The end of March, all of April and part of May were a write-off. My M.E. and reactive hypoglycemia flared up so I was bed-bound for around 15 -20 hours of every day. Hell. Things stabilised in May, although “stable” to me still means “affected every day by my illnesses”. Sadly I had to come off the raw vegan diet in order to reach some kind of balance again. I still hope to go back to it, or perhaps just to the transition diet, popularly known as Raw till 4, but at the moment I’m just trying to crack down on being vegan as it’s tough giving up dairy completely.
My writing has picked up. I am working through a poetry course at the moment, learning about form and structure as well as content. I am half-way through the course and already see an improvement in my poetry (none of it is published yet on my poetry blog). Today I wrote a sonnet pastiche on Tennyson’s “If I were loved as I desire to be”. I’m pleased with the result. I get such a buzz from writing the main draft of a poem or from getting a lot of editing work done. I’m currently working on one of the main submissions for the course, a poem about the deep sea. So far I have 14 pages of draft work for a 35 line poem.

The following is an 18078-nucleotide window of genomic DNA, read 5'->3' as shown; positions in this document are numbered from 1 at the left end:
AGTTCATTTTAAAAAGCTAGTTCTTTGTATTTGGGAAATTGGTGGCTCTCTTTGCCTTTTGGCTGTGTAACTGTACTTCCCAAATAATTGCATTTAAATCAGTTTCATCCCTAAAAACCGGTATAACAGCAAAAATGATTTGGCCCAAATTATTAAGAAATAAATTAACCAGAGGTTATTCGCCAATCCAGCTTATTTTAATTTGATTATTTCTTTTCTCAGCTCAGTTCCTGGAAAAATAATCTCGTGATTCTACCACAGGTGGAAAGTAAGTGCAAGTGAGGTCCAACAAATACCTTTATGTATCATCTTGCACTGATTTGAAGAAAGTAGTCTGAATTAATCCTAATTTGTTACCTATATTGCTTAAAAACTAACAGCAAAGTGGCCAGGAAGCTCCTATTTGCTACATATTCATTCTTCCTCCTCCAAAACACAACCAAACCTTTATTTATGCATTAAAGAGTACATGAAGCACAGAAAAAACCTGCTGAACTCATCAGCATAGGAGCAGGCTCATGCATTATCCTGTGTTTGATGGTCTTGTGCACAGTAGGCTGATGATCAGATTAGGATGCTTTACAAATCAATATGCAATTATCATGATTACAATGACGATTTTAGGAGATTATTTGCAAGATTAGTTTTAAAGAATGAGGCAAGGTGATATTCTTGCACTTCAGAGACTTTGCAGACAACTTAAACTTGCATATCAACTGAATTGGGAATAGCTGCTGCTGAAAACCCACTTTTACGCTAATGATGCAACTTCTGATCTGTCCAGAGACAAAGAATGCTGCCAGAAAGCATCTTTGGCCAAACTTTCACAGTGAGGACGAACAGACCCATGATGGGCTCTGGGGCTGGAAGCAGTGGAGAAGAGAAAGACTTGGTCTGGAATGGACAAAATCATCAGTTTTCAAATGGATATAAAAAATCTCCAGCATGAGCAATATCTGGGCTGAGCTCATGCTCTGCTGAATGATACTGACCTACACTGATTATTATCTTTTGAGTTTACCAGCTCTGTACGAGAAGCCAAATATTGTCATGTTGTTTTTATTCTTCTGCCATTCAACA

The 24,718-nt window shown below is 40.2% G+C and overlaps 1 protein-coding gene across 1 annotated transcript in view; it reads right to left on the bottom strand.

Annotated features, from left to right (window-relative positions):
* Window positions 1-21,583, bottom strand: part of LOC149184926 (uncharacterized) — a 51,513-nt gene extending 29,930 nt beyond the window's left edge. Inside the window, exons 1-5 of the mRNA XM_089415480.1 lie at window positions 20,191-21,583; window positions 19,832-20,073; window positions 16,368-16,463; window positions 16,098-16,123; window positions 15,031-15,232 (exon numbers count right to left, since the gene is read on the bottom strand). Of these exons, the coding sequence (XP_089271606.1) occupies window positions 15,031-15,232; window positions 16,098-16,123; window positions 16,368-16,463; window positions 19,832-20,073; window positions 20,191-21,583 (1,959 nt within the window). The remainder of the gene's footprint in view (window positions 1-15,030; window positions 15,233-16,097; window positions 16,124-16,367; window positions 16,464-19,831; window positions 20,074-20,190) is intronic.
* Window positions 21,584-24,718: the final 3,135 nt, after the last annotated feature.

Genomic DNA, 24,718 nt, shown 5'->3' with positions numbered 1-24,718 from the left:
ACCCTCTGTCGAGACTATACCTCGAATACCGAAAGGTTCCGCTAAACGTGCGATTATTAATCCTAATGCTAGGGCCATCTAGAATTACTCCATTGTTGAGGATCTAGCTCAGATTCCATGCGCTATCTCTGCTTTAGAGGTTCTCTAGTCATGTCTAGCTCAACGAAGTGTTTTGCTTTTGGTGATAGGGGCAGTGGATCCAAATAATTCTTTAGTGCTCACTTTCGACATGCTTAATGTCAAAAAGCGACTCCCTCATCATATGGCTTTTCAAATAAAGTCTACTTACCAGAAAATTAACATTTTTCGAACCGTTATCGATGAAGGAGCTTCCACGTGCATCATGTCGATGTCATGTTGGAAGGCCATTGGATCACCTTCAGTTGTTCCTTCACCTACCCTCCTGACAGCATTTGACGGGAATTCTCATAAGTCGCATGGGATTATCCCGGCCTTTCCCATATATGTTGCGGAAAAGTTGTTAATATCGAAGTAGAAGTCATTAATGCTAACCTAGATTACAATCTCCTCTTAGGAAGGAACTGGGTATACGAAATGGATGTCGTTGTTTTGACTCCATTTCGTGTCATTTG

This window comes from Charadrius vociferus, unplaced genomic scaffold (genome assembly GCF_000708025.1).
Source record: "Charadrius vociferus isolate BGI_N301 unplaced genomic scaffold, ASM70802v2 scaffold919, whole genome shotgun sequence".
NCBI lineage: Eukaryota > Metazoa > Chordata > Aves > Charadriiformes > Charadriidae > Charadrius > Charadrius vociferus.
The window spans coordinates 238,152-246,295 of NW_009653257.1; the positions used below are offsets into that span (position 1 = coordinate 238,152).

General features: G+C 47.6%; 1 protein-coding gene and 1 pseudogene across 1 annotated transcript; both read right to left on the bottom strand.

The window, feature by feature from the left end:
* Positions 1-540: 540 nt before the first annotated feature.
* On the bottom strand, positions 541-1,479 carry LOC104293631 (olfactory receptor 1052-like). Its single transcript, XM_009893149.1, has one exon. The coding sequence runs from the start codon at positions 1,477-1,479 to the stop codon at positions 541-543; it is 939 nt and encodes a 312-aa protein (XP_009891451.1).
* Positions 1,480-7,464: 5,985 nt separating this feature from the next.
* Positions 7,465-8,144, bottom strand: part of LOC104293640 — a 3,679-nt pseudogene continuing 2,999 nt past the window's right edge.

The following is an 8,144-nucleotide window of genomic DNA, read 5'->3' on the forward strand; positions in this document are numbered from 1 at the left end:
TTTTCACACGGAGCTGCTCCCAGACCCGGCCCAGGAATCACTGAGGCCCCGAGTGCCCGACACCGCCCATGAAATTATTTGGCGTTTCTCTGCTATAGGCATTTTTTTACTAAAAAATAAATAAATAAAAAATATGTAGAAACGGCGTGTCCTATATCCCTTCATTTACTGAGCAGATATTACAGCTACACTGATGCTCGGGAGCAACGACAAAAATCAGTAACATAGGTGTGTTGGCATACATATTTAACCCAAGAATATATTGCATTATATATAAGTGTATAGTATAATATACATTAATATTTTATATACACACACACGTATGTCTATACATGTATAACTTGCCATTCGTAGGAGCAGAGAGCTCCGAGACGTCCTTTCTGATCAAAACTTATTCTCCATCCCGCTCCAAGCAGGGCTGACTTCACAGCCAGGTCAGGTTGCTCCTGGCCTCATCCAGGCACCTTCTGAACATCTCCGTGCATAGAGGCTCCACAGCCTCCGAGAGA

Feedback from friends on my recent writing has been good, although they are always supportive and vocal in encouraging my work. Feedback from the other course participants is … interesting; peer criticism forms about 50% of the course and I’m finding it difficult to offer constructive criticism. In private I gasp, “Oh my god, that’s awful!” or “Wow! I love it!” and that’s about as constructive as it gets. I’m not yet in the right frame of mind to take their poetry apart and offer helpful, critical suggestions. This latter ability will soon get some practice as I’ve joined a local writers’ group and we will be holding co-writing sessions but also critiquing sessions. The challenge is to learn to offer criticism but also to take it. At least all this literary criticism is toughening me up. What does surprise me is when I encounter someone who is “published” but whose writing is pretty dire … then I think, “Hey, I’m not quite as crap as they are, maybe I could do that too!” The main difference between us is less the quality of work and more the extent of self-belief. THEY believe they are writers and self-identify as such. I keep viewing myself as a dabbler, and even though (in my opinion) some of my writing is better than theirs, I pull back from calling myself “a writer” because it smacks of delusions of grandeur. But maybe I need to be a little more grand and a little more deluded if I’m ever going to make anything of my writing!